Though most known for extreme films such as Audition (1999) and Ichi the Killer (2001), Takashi Miike has helmed a wide variety of films. Though, to be honest, it’s hard not to have done when you’ve directed over a hundred. Still, family friendly adventure is not Miike’s wheelhouse, he is famous for the outlandish and the downright weird, after all. But, his 2005 film The Great Yokai War was a hit, nominally a family friendly adventure but also featuring body horror; robots shaped like blood splattered torture devices and a message about the importance of lying. This sequel is less scrappy and more streamlined, capturing what worked about the original but not fully giving in to its madness.
Rather than functioning as a direct sequel, this film is very much a standalone continuation of the same mythos. Both films are inspired by wider projects (a classic film and a manga of the same name, for example) but are primarily based on Japanese folklore. The idea is that Yokai (supernatural entities in Japanese folklore) exist but exist on a different plane of reality to humans. The Yokai can traverse this barrier and, every now and then, something happens that threatens to destroy one or both worlds. In this film, the threat is an awakened monster: a Yokaiju. It’s a possessed rolling ball, made of fossils that lived in the ancient sea that is now Japan, that wants to return to the ocean. What this means is rolling across Japan and destroying Tokyo (it’s a kaiju film!). This is bad news for the human realm but even worse for the Yokai, as destroying Tokyo means unleashing an evil that has been locked up there, something that will bring ultimate destruction. The specifics around this are not important, what is important is the journey to solve them.
Here, we follow two young brothers who have been taken into the Yokai world in order to help out. They belong to a supposedly heroic bloodline and are the only hope, for plot reasons. It is traditional stuff but the film finds fun ways to play with tradition, and knows the impact of using a tried and tested structure. The appeal here is the world of the Yokai, a cornucopia of creatures that allow the film to go off into a number of directions. These monsters look brilliant and they often just fill the screen. It is fun to just scan the frames and take in the diversity of design on offer. They are also used well, certain Yokai are pushed to the forefront and feel very distinct. Some are solid repeating gags (one that just washes beans is just great) whereas some guide the narrative. There is a mix of CGI and practical effects and, like the first film, though neither is best in class on a technical level, the design work is very strong. Yes, not everything feels real but everything looks great. The cartoonish unreality of it all even helps to sell the idea of a different dimension, of a world of stories and imagination that exists beyond our own.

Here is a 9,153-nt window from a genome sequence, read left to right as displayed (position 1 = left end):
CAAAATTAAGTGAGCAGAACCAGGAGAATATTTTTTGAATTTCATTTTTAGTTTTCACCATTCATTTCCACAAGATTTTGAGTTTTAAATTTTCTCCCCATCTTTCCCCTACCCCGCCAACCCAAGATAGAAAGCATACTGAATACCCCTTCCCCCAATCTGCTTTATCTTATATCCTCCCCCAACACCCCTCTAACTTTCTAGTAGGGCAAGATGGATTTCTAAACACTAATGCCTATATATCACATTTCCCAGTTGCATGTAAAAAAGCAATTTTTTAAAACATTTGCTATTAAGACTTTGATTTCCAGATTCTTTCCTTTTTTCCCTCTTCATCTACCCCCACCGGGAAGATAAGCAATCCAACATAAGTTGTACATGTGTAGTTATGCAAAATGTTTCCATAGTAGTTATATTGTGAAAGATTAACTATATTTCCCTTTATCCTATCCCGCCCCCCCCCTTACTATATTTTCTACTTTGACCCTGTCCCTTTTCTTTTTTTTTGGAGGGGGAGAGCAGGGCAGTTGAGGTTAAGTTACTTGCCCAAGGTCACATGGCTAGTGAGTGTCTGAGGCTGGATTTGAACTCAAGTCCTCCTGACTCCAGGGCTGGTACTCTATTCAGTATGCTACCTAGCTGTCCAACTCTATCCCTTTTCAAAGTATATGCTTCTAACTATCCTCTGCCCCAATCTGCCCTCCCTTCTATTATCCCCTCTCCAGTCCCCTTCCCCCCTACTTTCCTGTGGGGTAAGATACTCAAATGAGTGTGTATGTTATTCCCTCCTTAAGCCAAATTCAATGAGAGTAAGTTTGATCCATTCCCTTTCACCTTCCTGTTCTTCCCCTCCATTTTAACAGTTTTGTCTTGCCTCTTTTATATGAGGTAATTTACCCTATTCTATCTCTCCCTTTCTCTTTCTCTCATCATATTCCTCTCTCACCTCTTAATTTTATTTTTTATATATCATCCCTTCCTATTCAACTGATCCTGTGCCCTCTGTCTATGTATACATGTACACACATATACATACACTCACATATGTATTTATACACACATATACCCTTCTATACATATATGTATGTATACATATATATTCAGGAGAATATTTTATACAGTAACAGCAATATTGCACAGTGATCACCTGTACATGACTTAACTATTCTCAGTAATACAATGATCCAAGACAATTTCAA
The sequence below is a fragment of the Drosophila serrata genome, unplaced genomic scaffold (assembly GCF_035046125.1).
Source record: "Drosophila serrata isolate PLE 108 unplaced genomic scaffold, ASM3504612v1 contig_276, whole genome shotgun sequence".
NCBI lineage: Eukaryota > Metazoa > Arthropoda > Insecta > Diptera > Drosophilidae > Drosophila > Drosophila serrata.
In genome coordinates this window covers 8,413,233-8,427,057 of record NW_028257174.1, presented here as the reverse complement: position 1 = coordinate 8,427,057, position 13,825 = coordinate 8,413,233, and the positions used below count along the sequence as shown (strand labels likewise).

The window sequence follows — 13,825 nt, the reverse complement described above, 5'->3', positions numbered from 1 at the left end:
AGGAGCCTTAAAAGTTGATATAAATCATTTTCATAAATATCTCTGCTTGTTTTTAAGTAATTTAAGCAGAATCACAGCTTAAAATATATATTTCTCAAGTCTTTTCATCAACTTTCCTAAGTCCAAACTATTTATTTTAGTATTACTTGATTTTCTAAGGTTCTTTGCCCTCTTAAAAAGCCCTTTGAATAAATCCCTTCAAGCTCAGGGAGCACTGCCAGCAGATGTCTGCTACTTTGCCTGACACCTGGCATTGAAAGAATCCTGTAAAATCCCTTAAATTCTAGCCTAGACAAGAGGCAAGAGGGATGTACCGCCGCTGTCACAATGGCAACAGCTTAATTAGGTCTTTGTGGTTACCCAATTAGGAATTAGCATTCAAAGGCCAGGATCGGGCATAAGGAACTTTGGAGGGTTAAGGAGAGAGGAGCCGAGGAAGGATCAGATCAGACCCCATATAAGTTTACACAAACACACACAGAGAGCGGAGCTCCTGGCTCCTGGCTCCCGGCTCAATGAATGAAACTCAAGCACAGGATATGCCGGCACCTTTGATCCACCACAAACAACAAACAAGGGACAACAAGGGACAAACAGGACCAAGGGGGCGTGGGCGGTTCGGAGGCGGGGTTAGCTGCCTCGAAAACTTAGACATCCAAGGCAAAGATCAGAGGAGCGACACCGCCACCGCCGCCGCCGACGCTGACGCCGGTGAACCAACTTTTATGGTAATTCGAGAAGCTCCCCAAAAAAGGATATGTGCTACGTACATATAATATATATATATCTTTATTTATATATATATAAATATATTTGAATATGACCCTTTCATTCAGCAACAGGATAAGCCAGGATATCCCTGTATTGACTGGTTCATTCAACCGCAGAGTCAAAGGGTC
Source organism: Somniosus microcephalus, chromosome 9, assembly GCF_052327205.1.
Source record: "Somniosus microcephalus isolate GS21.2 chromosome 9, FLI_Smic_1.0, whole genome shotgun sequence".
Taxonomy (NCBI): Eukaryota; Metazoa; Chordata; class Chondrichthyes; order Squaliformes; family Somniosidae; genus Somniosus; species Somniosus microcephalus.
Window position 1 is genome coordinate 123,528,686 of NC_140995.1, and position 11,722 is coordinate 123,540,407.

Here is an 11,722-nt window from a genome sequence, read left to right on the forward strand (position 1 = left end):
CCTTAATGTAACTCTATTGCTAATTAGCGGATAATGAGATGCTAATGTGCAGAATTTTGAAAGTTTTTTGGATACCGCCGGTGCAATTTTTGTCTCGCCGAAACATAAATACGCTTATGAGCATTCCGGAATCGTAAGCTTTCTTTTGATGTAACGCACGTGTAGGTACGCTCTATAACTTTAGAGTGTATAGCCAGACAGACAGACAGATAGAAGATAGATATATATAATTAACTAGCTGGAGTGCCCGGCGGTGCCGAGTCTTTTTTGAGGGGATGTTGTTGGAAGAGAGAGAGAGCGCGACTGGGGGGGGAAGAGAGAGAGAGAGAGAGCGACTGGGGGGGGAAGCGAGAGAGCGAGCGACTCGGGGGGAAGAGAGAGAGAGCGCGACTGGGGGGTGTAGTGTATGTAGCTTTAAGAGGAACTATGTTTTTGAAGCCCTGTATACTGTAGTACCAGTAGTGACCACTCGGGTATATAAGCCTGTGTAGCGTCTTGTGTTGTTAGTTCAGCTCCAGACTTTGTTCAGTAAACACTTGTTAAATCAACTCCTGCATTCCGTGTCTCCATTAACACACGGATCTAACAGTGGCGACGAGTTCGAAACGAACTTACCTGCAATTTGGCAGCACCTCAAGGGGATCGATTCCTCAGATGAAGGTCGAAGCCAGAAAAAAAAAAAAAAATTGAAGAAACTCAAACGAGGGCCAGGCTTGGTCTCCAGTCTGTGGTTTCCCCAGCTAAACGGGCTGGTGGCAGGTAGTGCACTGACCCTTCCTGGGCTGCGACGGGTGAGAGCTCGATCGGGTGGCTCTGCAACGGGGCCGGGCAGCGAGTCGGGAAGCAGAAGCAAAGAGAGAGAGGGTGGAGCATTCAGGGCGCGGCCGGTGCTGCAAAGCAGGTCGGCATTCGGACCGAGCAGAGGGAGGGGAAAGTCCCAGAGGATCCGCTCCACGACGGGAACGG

The entire journey is populated by striking set-pieces. Nothing is world changing or overly ambitious but everything entertains. Considering the low bar of your average blockbuster, this is somewhat of a revelation. It may be just that it is pulling from a different range of iconography, but this feels more creative and less stale than its international contemporaries. The overall narrative is very traditional, hitting expected beats, but this allows the film to be more creative outside of this. Following a straightforward path lets us stop at a lot of fun destinations, and prioritises them over the journey itself. That being said, the pacing is tight and the character work serviceable. The film does a good job of invoking a wider lore – relying on events that came before and gesturing to wider history and tradition – while never feeling bogged down by it. It also expands on its own lore nicely, in self aware ways. A scene at a Yokai convention is a highlight, as it widens the Yokai definition, pulling in folkloric creatures from all over the world to facilitate a classic ‘help us save Japan’ meeting scene, the kind that is in countless kaiju flicks (Godzilla especially).
A real joy here, though, is the way the film escalates from children’s fantasy and adventure (feeling accessible while never feeling childish in a prejorative sense) to a straight up kaiju film. This movie marks the return of a well known kaiju, used in the marketing but handled as a reveal in the film, and the climax delivers a large-scale, kaiju grudge match of the kind we rarely get to see with this kind of budget behind it. This face-off delivers on the spectacle, relying again on art-design over technical proficiency but the sense of scale is still impressive. However, the final sequences are an example of where the film’s layered identity holds it back. For the most part, the child friendly tone does not get in the way but the final confrontations feel stifled by it. We build up to a genre expectation and then Miike, usually the master of endings, takes a step back when you expect a leap forwards. It is a creative way to end, and has some emotional satisfaction, but is not in concert with the key joys of the film.
Still, this is an incredibly entertaining work and a sharp piece of filmmaking. It is also a step up from the original, though lacks some of its punkier edges. It is still a strange film, especially for its genre, and mostly uses its potential well to deliver visual splendour and exciting action sequences. It may not be the big kaiju blockbuster you would quite want but it certainly is a genuinely good family friendly blockbuster, and that’s a rare thing.